I love my friend. But this guy she’s with is bad bad news. Her whole family and all of her friends have told her. It seems like every time we do it we’re just pushing her closer to him and she even gets angry at us! He’s into drugs and his friends aren’t nice people. I’m really worried I’m going to lose her as a friend in more way than one. Is there a way to approach her and get her to really listen?
Let me begin by thanking you for loving your friend enough to risk her being angry with you. Far too few people will do things like that, as was evidenced by The Milgram Experiment. We are too timid as people —too unwilling to act on our true feelings. And then we wonder why things aren’t happening for us….
Now, none of this is to say that even when people do speak up that they will naturally use the best choice of language when getting their point across. But even if everyone was graceful and eloquent, there’s still chance she wouldn’t listen. But that’s her road. It doesn’t mean you guys didn’t plant a seed. Just don’t expect to eat the fruit the same day. Let it percolate.
The reason she’s upset makes perfect sense. There’s a saying in parts of Japan, “Do not give people what they do not want.” And it’s applicable here because this is a great example of people trying to reconcile realities, and therefore it’s an excellent opportunity for us to discuss separate realities.
Your friend gets angry because she’s in love. Real love. Not fake love. She looks at him and thinks thoughts that incite the same sort of chemistry you feel when you think loving, appreciative thoughts. It feels awesome. So anyone trying to coax you away from where you think that feeling is coming from means you’ll be upset with the coaxer.
She’s obviously appreciating his qualities and not carefully weighing his deficits. But after you’ve said your truth you can just make your own choice to continue to either spend time with her or not. And I would suggest the loving friend thing to do would be to endure some of him as an expression of your love for her. She doesn’t need to make her decisions in any specific timeframe.
Now the universe works in interesting ways. So imagine this: Imagine you respect her love for him. And you express your happiness that she is currently very happy. No more resistance. But you’re a dear friend —you represent what her life and world are like. So she’ll want you around.
If you accept him as who she’s chosen, then you can still find it hard to connect with him, but you’ll stop asking her to change. But if you do that, there’s a good chance that he won’t like you for the past resistance. So he’ll be inclined to be generally negative towards you.
Maybe he makes fun of your ‘uptightness,’ or he openly hates you for stealing any attention from him. But your friend would witness those acts. So then those would be her experiences of seeing him the way you do. But your problem right now is that you can’t see him the way she does, which is why your loving comments are falling on deaf ears. You’re talking about the wrong guy.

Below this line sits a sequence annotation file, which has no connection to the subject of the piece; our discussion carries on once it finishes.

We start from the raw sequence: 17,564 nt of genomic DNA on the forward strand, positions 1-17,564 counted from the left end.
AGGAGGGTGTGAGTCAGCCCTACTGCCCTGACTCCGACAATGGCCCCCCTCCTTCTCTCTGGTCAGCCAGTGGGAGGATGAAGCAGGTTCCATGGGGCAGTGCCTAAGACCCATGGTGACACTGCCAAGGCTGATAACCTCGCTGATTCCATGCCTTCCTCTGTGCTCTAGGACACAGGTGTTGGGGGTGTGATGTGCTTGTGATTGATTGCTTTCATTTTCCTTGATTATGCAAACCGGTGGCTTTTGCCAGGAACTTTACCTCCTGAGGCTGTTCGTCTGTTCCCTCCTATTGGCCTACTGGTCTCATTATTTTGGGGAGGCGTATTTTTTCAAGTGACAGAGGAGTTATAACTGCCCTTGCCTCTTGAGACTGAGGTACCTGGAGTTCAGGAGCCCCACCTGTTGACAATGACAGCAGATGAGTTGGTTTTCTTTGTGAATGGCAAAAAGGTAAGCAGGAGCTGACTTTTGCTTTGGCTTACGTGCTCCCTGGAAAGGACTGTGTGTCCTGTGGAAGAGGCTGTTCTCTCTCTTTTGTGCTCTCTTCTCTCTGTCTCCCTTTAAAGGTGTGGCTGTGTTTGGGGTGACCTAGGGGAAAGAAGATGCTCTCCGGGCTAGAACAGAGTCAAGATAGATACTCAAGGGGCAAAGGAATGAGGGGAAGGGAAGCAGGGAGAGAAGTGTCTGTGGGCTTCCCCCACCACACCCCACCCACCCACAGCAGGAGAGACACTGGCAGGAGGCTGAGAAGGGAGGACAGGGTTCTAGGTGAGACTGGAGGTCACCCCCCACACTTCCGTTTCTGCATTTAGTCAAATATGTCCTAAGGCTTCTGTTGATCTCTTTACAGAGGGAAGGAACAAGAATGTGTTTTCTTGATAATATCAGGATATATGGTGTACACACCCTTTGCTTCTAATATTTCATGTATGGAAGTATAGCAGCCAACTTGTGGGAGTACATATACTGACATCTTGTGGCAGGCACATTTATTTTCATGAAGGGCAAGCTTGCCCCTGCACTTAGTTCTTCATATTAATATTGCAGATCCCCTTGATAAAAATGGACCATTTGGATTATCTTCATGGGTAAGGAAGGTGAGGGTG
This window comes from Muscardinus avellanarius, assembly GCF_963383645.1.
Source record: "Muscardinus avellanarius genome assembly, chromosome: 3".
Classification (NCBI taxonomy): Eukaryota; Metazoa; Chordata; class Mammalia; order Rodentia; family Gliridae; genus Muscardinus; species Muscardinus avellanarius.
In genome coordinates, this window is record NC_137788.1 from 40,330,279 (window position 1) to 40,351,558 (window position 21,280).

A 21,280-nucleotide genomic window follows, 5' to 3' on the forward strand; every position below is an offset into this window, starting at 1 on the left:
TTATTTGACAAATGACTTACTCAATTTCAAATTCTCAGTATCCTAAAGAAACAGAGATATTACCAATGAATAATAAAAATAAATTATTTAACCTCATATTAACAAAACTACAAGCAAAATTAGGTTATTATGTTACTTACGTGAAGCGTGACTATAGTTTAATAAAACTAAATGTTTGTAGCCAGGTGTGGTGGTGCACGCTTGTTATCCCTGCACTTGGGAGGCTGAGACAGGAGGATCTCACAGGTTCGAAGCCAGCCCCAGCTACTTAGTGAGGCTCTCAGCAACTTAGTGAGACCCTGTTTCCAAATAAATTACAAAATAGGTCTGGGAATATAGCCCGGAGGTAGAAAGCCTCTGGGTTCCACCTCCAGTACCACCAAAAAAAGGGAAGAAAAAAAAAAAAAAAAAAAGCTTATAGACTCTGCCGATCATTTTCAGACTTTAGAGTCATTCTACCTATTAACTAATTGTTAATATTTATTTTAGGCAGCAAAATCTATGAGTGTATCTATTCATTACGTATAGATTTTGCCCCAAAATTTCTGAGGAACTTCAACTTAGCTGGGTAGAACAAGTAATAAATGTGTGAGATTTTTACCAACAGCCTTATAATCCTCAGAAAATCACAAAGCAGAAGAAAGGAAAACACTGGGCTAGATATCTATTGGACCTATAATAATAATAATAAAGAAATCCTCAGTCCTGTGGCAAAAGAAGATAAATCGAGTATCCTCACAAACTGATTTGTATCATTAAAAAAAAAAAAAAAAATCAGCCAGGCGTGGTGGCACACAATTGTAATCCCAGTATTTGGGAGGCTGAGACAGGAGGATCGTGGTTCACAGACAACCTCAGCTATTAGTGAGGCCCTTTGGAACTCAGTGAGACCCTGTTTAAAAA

You did the right thing in speaking up. The fact that you’ll sidle in and rejoin her life with him is living proof of your love for her. Maybe you can’t stand it. Maybe he can’t. Maybe she sees the light, maybe she doesn’t. But you can’t live your life based on outcomes. You cannot be attached to a specific result. You simply act as yourself, truthfully and lovingly, and then let the chips fall where they may.
Accept that this may end the friendship. Those things do happen. Hopefully not in this case. But if so, you’ll survive and she’s very likely to as well. But no one can make the things they want to happen, happen, except novelists, screenwriters and playwrights. So surrender into the reality of things.
We can only have our objectives, and then after that we can only act as who we are in those moments. If we’re prepared to live with the consequences of both enjoyable and unenjoyable experiences, then we are free to create a life made of success, failure, breaking even, and everything else. And like in a novel, that mix of experiences is what constitutes a rich and rewarding life.
Good luck with your friend. I hope, and strongly suspect, it will all work out for everyone. But either way, the most loving thing you can do for anyone is honour how they want to live their live even if you disagree with it. That is what unconditional love is.
A serious childhood brain injury lead Scott to spend his entire life meditating on the concepts of thought, consciousness, reality and identity. It made others as strange to him as he was to them. When he realized people were confused by their own over-thinking, Scott began teaching others to understand reality. He is currently CBC Radio Active’s Wellness Columnist, as well as a writer, speaker and mindfulness instructor based in Edmonton, AB where he still finds it strange to write about himself in the third person.